Rustic Herpes.

[Two women enter a kitchen. The first slides her hand along the bench, sweeping away non-existent crumbs. The second mimics her, but instead appreciates, not without a sense of jealousy, the quality and gloss of the timber benches].

“So the vibe we’ve really gone for, as you can see, is sort of a wholesome, rustic look.”

“Oh yes, it’s very nice, isn’t it?”

[Sound of two pairs of high-heels, slowly pacing the kitchen as though it’s a museum].


“It’s nice to be able to look out onto the garden while we eat breakfast, I must say.”

[The first woman stops and frowns at the rug, before crouching to straighten the fringe. While her back is turned, the second woman, though she is not quite sure why, has the sudden urge to see what her sister keeps in the fridge. She gently tugs the door open and finds a single plastic bottle of water, two thirds empty. Nothing else.]

“What did you do with Mum’s gramophone?”


“Mum’s gramophone. You said you wanted it because you had the perfect place to put it?”

“Oh! It’s in the formal dining room! It honestly ties the whole room together, and I think it’s just much nicer than it being stuffed in some cupboard somewhere … what are you mumbling? Come on, i’ll show you, follow me, please.”

[The women exit the room, hand-in-hand. Well … not exactly hand-in-hand, the first woman grabs the wrist of her younger sister and tugs her down the hallway like a toy on a string].

“See! Isn’t it glamorous!”




“You know it’s May, right?”

“May? Yes?”

“It’s just …”

“Just what? Is there something you have a problem with?”

“Well, the room is lovely, but the Christmas decorations…”

“Which Christmas decorations? Where?”

“… the ones hanging from the ceiling?”

“I don’t see any Christmas decorations and I really don’t like your attitude.”

“The baubles! Up there! There must be fifty of them! It looks like the room caught a venereal disease!”

“There is honestly no accounting for your taste, Kate. It’s called frou-frou. It’s French. Perhaps if you owned your own home, you’d understand a little more about decorating.”

[Sound of one pair of high heels leaving the room].

The Wedding: Part 2 – Slowly Getting Better

When we got engaged, it was a whirlwind of amazing things.

A ring! A Queensland engagement party! Wedding ideas!

And then I decided I wanted a second dog and to buy a house and for the last couple of months we’ve been adjusting to having two dogs (Snoopy is a fraud. He does not act like any 12-year-old dog I’ve ever met. He is way more work than Delilah) and B has been trying to talk me out of buying every house I declare that week’s dream house.

Suddenly two months have gone by and all I have to show for it is a really long Etsy wish list of decorations.

Well, that and a date and a venue and, in my case, about half my body weight to lose.

It has been pointed out to me that I probably have more than enough things to occupy my time in the coming year without also buying a house.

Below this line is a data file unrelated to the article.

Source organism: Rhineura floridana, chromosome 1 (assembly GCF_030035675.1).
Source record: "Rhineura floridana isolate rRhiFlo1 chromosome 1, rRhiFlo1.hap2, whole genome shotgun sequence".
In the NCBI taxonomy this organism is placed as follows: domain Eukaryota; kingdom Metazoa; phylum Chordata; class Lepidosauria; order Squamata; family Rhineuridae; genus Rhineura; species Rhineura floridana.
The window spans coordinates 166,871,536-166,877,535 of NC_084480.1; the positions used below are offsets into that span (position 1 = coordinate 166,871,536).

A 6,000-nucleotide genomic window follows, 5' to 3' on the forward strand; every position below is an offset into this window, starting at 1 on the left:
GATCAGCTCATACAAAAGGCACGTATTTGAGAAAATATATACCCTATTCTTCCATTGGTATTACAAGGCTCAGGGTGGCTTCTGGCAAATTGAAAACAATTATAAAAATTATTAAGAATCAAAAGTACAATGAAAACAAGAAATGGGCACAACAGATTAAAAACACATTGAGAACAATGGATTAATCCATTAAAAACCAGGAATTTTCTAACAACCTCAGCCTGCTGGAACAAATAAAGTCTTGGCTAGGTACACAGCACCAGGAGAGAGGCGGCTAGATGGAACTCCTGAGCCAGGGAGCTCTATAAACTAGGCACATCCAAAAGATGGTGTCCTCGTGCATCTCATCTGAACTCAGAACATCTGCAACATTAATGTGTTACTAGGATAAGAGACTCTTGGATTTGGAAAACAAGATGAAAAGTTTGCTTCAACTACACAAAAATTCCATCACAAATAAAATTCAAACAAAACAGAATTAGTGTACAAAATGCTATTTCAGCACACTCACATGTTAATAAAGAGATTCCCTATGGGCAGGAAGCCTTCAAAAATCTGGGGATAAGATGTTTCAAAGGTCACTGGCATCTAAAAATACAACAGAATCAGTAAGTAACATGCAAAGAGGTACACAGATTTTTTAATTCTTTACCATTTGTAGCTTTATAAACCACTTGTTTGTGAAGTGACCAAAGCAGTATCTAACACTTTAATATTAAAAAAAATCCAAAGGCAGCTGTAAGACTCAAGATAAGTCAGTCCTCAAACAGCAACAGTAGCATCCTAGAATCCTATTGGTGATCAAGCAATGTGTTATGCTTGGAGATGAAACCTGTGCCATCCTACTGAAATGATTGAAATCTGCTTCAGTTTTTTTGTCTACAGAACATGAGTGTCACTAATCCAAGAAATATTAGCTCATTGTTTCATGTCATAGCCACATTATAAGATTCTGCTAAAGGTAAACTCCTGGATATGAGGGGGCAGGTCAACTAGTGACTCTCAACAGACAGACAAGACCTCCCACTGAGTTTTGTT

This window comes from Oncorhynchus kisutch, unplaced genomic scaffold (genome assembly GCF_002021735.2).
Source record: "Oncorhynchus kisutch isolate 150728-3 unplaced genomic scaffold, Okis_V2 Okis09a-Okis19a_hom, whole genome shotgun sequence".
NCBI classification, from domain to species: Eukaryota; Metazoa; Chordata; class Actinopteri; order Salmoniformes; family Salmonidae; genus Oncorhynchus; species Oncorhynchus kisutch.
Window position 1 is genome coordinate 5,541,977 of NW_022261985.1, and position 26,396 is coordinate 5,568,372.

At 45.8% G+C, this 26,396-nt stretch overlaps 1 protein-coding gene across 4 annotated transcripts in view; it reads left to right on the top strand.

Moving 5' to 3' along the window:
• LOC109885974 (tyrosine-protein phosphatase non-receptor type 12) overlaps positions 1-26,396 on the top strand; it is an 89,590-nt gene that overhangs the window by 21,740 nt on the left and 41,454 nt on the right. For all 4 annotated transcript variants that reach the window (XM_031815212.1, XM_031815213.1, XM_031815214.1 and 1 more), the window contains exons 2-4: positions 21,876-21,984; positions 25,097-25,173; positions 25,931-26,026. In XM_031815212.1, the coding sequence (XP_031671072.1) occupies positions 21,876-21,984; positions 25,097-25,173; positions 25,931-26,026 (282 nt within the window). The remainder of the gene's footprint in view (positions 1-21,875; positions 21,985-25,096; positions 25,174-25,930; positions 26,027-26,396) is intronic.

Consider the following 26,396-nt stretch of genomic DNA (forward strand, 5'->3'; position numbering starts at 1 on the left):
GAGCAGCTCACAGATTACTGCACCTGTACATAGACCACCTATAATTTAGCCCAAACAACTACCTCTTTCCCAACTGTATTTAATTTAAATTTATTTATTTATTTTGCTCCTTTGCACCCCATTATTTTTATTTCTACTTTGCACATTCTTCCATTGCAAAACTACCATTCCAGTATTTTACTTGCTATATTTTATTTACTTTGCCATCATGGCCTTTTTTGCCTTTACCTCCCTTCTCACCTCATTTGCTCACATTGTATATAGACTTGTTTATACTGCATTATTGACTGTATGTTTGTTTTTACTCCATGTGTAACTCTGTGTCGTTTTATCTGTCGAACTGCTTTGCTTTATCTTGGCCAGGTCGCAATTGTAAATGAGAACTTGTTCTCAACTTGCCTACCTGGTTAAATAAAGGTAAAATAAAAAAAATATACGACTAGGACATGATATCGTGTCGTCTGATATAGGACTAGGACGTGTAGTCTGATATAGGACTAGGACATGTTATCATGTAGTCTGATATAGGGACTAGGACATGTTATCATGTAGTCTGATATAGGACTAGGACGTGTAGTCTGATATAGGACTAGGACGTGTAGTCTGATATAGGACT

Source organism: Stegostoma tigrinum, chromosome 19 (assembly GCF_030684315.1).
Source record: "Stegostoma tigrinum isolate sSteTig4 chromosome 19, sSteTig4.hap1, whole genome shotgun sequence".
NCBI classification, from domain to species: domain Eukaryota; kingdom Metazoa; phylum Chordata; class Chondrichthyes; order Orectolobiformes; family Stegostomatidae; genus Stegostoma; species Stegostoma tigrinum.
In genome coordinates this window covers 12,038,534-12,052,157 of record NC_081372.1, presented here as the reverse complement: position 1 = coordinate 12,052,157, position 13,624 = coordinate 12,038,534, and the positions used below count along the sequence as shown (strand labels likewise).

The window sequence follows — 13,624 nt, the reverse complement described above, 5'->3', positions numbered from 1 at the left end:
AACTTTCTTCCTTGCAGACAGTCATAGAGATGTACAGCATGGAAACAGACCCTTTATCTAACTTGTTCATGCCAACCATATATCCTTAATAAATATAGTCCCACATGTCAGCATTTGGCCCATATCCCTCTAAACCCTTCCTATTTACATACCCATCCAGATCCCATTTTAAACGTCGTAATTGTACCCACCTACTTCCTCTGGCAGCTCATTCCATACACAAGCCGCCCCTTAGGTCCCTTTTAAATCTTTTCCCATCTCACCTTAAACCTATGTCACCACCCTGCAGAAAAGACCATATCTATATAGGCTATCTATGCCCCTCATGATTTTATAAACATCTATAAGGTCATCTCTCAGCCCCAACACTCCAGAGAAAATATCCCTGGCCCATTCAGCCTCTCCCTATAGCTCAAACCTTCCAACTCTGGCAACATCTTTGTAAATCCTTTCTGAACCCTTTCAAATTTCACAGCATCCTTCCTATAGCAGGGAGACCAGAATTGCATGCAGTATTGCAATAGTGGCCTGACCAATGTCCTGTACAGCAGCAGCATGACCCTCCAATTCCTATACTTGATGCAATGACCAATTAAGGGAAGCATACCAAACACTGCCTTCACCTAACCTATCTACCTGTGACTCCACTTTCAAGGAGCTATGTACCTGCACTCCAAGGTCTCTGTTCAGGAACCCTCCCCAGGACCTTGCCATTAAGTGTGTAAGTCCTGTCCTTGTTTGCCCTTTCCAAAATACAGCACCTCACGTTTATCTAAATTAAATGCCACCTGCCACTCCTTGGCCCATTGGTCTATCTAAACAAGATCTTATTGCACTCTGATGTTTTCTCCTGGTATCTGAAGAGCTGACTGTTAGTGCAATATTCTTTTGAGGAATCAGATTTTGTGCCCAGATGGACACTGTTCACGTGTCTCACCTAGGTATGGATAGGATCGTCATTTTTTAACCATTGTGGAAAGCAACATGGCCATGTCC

(But honestly, I really did find our dream house the other day. Like, The One).

It’s not quite Mum and Dad’s farm, but it’s going to be just as beautiful.





Blood Roses

This year is still proving … testing.

I don’t really know what’s up, which is probably part of the problem, I’m used to being able to pinpoint what buoys me or what weighs me down. This year I feel like I’m caught in a bit of a rip, which is fine, because anywhere I might land seems lovely!

Maybe it’s just being in the rip. It’s exhausting paddling away.

Luckily I have B on the support boat, yelling encouragement and keeping an eye out for sharks. I wonder how far I can take the ocean analogy? B offers to pee on my leg when the bluebottle stings of life get too much? Something definitely just got too much.

Anyway, I’ve been making an effort to make home as stress-free as possible, somewhere I like being.

Woolworth’s had bunches of roses for $10 the other day and I couldn’t help myself. I’ve really fallen in love with roses, after having three thriving bushes of my own in our front yard last summer.


A lot of people ask me about the Ronald Reagan bust. It’s by a guy called Frank Kozik. You may know him from such things as Labbits (another thing that never fails to make me happy) or any of a bunch of other Kid Robot things. The Gipper busts ran in limited editions of 50 in a bunch of colours a few years ago now. I spent more on it than I’d care to remember, but I paid for it with a work bonus, so it seemed like an apt capitalist indulgence.

The record is by a group called Divorcee.


I also tried to do something with the outside of the house.


The table is from Ikea, as are the cacti.

The angry yellow rhino is from Kmart, as is the candle,

The swizzle sticks come from old casinos in Vegas and the lime comes from our very own lime tree!

We tried to enjoy a late G&T on the front porch the other night, but basically living on the M5 doesn’t make for relaxing at the time of day, but late summer evenings will be much better, I’m sure.

Mindy and the Truck Stop.

“G’day Mindy, this is Tom I was telling you about. He’s going to take some photos for the website so we can pop the house up this arvo. We might just go from room to room and you can tell us a little bit about it so we can write a good description for it too.”